And about Image Card — I'll be back…

Comments

Page Loaderz for RapidWeaver

Some years ago, I purchased ourGlass from One Little Designer. This was some time before Foundation came along with integrated page loaders. I used ourGlass exactly once. I wasn't impressed by it. 1LD obviously became dissatisfied with ourGlass too because it has just been replaced with Loaderz.

Loaderz is a completely different kettle of fish. It is simple to use, flexible, versatile and comes with 10 different animated loaders.
Flexible? A page loader appears when a page is loading and disappears when it's ready for viewing, right?
Well Loaderz is different. It can, of course, be set up to do exactly what you'd expect it to do, i.e. the above. But what if you've got a video banner on the page that takes an extra second or two to actually play the video? With Loaderz, you can set the length of time that the loading animation should be displayed.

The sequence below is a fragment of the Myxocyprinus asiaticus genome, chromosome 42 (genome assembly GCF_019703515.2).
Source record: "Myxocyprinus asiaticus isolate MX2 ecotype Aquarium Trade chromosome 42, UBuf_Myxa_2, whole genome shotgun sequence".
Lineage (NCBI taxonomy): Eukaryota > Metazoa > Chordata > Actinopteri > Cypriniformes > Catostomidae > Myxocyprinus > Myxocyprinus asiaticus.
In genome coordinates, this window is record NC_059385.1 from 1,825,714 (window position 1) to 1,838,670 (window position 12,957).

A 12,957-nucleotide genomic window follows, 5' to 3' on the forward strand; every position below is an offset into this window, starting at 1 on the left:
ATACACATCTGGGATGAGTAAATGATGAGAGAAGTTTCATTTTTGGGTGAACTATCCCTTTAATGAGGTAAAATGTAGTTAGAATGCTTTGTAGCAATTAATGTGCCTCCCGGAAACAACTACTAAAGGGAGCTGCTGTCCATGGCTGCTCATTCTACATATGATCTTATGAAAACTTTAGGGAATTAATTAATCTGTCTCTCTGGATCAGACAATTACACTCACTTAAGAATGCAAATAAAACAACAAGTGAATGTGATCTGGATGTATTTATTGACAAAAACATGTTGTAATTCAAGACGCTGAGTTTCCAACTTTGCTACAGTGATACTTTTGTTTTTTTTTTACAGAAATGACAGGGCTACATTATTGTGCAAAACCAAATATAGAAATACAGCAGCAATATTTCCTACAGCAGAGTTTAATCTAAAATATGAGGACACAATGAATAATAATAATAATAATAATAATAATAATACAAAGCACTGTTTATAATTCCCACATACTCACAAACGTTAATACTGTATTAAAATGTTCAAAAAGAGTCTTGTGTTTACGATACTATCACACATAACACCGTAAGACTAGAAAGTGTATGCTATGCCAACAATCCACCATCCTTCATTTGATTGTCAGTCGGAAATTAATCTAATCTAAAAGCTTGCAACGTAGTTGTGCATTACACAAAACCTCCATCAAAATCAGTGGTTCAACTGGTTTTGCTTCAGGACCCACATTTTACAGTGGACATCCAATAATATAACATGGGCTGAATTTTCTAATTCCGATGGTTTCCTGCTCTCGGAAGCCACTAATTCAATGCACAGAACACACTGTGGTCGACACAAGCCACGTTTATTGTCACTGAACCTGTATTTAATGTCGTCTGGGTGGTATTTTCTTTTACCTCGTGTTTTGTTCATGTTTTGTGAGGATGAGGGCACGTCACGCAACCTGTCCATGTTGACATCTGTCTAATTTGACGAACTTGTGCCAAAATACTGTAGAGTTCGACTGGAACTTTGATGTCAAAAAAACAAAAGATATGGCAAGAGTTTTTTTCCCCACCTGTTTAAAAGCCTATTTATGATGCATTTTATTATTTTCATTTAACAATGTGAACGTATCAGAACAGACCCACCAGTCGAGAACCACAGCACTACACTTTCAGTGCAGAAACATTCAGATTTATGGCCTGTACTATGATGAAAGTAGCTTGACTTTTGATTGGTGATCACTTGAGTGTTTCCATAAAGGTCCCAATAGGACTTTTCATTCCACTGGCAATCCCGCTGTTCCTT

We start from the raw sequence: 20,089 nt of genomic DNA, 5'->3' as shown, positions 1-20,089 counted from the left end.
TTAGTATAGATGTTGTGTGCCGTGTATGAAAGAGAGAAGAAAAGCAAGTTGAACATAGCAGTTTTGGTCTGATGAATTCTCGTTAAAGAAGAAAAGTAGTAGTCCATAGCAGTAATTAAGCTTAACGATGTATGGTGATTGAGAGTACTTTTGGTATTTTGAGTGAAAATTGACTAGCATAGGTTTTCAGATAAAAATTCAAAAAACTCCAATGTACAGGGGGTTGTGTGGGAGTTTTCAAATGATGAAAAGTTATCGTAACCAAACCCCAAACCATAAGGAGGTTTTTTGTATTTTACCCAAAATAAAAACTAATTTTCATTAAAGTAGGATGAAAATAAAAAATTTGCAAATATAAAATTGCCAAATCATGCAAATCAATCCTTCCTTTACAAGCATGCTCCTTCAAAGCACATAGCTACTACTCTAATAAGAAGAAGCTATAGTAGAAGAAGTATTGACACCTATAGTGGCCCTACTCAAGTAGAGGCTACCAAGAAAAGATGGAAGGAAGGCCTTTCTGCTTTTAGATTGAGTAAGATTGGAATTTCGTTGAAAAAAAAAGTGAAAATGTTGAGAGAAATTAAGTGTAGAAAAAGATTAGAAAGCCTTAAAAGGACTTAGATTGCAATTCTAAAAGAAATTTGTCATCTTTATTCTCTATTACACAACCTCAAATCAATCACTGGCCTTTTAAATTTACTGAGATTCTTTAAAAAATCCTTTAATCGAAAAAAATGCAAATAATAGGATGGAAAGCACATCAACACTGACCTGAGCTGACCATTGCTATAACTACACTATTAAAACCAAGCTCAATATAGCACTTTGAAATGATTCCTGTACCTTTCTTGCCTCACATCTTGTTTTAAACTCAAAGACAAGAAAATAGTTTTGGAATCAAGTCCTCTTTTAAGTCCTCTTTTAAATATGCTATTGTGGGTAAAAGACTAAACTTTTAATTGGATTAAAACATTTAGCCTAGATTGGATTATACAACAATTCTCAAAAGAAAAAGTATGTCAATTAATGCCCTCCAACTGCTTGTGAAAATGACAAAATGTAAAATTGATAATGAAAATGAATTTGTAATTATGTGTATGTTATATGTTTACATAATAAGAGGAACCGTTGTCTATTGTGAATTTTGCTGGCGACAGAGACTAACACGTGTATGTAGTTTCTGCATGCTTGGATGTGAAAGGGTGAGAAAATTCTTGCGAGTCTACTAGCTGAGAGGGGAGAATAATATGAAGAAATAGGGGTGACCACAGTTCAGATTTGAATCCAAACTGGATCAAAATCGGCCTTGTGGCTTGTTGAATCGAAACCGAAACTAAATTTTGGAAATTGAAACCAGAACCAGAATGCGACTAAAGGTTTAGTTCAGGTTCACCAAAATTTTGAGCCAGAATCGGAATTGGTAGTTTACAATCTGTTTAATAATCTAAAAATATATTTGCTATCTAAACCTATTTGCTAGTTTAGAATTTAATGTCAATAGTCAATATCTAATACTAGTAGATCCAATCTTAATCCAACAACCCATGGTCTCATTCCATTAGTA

Or let's say that you have a video on your page that's set to display when the page is scrolled down, or a stack that connects with a database and takes some time to load…
… drop Loaderz onto your page, drop your content into it and Loaderz will display an animation until the content has loaded.

1LD Loaderz
Stack settings

Testing – Load Forever (useful for the setup process)
Hide On – Page Load, After Set Time
Position – Fixed, Inline (Wraps Content)
Z-Index – Couldn't count the default number of 0s!
Background – Off, Colour, Gradient, Image
Padding
Opacity
Show Loading Text
Loader Type – 10 animation options – the screenshot above displays 'Android Material' and 'Rotating Circle With Image' You can add your own image, or logo.
Size – Loader Height in px
Max Width – Loader Width in %
Colours – 1,2 and 3
Percentage – Percentage Of Inner Circle

Loaderz is a great option for both page and content loader animations. It is highly configurable and you're likely to see it on one of my next sites.